Like most practitioners, I find myself attending M&M conferences at least 26 times a year. In my department, these are simply terrific conferences: well planned, meticulously researched, outstanding presentations. In most instances, I find that I would do as those presenting did. That is to say, I cannot see any reasonable way of foreseeing or avoiding the bad outcome being discussed, and am not retiring in making this known. This frustrates some who hope to actively evolve our practice, especially those who view themselves as leaders in the application of evidence to our clinical practice.
So there I was at M&M, listening to a discussion of a case, when a colleague pronounced ‘I know what happened’. This happens with astonishing regularity. I listened attentively. The commentator was far more certain of what had happened and why than was even remotely possible. Confabulation or rationalization? God only knows.
Throughout the history of medicine, we have continuously believed we have a complete understanding of the biology that underlies the vast majority of the diseases that we encounter. Whether it is earth elements, evil humors, histamine, prostaglandins, cytokines, NO, genomics, or small RNA; we have never lacked plausible and attractive explanations for the phenomena we sought to understand. Never. History continuously proves us and our paradigms wrong.
Once upon a time, syphilis was widely understood to be the great imitator. If you wave your hands long enough and hard enough, you can use syphilis to explain anything.
We have now identified many syndromes and diseases based on improved understanding of their biology, improved imaging, and improved diagnostic testing. Anaphylaxis? Prion disease? Catastrophic APLA? Schizophrenia? Carcinoid? Serotonin syndrome? Touret’s? Minamata disease? Sarcoid? Ulcerative colitis? Thyrotoxicosis? Lupus? Systemic sclerosis? Consumption? Hoards of others? All of them have been out there forever in one form or another. All syphilis.
Once upon a time, esophageal intubation was allegedly common. What about Suxx – K burns? MH? Carcinoid? Pheo? Latex allergy? Serotonin syndromes? Anaphlaxis to vehicle? Anaphylaxis to NMB? Anaphylactoid reactions(Red Man Syndrome)? Bacterial contamination of drugs? Posterior Ischemic Optic Neuropathy? Who knows what else? All of them were out there. My guess is that events associated with these were tied back to ‘esophageal intubation.’ The world was overflowing with people who ‘ knew what happened’. In most instances, our explanations were complete rubbish – rationalizations framed in the context of what we believed was a robust and complete understanding. It is only in retrospect that we can see with excruciating clarity how profoundly wrong our explications were. In most instances, invoking ‘evil humors’ would have been less wrong than most of the explanations offered.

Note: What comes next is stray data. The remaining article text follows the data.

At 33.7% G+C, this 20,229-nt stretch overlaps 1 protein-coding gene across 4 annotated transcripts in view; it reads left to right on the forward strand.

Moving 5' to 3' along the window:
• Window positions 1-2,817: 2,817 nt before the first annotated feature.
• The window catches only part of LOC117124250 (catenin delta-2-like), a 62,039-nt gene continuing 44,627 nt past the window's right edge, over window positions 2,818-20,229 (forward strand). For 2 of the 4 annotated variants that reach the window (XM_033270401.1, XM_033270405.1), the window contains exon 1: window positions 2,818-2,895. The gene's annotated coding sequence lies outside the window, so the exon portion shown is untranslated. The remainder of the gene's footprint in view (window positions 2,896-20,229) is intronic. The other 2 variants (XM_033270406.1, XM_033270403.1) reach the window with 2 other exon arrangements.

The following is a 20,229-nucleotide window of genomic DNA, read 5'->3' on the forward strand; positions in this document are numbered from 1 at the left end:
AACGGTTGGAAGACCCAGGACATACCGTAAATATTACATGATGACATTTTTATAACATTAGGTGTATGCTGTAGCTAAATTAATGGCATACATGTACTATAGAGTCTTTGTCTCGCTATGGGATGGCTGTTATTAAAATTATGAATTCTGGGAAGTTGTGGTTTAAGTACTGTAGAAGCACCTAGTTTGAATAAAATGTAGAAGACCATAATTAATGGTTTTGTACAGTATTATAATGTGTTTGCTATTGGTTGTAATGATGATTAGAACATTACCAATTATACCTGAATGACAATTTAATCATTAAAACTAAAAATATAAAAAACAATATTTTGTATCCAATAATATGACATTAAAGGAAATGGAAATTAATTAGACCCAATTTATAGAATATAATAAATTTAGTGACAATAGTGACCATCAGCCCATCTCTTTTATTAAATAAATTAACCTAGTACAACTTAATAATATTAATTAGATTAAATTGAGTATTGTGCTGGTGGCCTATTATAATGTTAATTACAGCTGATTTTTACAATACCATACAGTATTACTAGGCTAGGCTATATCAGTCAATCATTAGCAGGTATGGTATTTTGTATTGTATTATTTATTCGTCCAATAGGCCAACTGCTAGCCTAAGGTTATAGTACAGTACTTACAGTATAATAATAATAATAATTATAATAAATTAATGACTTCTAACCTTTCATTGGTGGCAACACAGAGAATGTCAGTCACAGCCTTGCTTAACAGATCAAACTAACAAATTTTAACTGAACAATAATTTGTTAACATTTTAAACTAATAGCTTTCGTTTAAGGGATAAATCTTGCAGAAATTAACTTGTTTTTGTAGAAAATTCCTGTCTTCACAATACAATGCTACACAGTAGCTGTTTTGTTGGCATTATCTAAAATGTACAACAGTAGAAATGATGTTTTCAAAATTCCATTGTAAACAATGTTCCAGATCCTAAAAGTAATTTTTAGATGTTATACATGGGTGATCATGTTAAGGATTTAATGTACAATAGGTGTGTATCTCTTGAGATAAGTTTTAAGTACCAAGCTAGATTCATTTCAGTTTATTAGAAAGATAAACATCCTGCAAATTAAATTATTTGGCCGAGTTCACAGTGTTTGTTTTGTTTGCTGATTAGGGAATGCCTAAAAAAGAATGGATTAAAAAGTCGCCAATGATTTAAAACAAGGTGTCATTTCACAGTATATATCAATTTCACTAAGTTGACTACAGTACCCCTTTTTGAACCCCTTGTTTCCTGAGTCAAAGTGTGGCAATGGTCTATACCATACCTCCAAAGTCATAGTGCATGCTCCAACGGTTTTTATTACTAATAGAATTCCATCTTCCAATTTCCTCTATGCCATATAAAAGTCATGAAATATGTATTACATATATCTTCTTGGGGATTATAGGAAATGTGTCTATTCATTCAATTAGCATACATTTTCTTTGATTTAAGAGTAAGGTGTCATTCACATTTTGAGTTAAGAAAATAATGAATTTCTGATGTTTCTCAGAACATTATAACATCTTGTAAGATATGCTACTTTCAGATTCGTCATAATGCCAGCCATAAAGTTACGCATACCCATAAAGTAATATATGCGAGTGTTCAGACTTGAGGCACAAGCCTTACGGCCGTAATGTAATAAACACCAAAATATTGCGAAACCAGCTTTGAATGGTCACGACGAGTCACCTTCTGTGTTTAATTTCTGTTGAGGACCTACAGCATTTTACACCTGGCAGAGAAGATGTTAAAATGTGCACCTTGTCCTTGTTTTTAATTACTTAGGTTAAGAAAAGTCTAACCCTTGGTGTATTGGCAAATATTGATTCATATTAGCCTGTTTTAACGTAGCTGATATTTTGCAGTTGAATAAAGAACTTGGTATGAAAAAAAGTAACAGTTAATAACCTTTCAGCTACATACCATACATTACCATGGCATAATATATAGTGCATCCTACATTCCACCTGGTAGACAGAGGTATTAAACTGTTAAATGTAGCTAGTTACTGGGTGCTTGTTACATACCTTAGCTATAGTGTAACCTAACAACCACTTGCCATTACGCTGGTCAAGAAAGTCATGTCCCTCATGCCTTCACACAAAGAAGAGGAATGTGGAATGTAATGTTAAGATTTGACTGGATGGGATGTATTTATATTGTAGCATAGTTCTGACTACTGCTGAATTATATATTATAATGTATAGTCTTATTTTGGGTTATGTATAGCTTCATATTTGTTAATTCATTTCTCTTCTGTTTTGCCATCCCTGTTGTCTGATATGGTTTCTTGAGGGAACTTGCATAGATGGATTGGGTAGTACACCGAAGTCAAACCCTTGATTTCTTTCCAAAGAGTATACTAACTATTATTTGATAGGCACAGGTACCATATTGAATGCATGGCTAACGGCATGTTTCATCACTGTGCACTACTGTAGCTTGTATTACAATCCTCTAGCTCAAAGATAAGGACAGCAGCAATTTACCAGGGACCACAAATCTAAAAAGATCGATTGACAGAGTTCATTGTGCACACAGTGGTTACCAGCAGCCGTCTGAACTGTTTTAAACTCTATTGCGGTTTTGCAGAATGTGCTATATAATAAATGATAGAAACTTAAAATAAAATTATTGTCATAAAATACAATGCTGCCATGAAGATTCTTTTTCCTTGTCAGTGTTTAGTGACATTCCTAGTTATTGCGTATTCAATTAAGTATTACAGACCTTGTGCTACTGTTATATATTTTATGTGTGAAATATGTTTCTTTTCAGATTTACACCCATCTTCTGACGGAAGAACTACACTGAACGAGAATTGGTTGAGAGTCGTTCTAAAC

Even now, the temptation to explain that which we do not understand utilizing frameworks(paradigms) we believe are complete and robust is insuperable. A colleague, someone whom I have enormous respect for, once told me that he truly believed that cardiac arrest during neuraxial anesthesia arose from inadequate vigilance. This, in spite of years of event investigations which refute it as even remotely plausible. Whatever it is that causes these tragedies, this much is certain: it isn’t a lack of vigilance (at least not in most of the cases).
"To see what is in front of one's nose needs a constant struggle." - George Orwell
Our hubris is also a source of tragedy over time. For example, it is now widely accepted that intrapartum asphyxia is the cause of no more than 10% of the cases of cerebral palsy in our world. The remainder, that is to say the vast majority, seem to be caused by some combination of intrauterine infection and the demise of an intrauterine twin; both of which precede delivery by weeks to months. Given this, it is unsurprising that escalating monitoring and aggressiveness in the management of fetal hypoxia had no effect on the overall incidence of cerebral palsy. In retrospect, the absolute inability to make any forward progress on this problem should have made it obvious: the vast majority of CP is not caused by intrapartum asphyxia. Once again, an invocation of ‘evil humors’ would have been less wrong than the conventional wisdom. No matter, like the British at the Somme, more resources were pushed forward to deal with the failure. More policy. More protocol. More regulation. More nurses. Higher tech monitors. More aggressive management of fetal distress. All for nought. How many times did someone at M&M utter ‘I know what happened.’? Who are the casualties here? Not just the patients. How many doctors and nurses were devastated by the idea that they might have caused CP in a child? How many careers were ruined? How many millions of dollars were paid for events that were beyond the power of those held responsible? Who is going to apologize to those practitioners? Who is going to pay them back? Who is going to make it right? (The answer to the last three: No one.)
As an educator, one of my greatest responsibilities is this: to convey to my students, residents, and fellows an appropriate degree of circumspection regarding the limits of our knowledge and understanding.
‘I know what happened.’ Bullshit.
One of the wisest men I have ever met says: ‘ I don’t know what it was, but whatever it was, it was the worst case of it I ever saw.’
As for me, I know: it’s syphilis.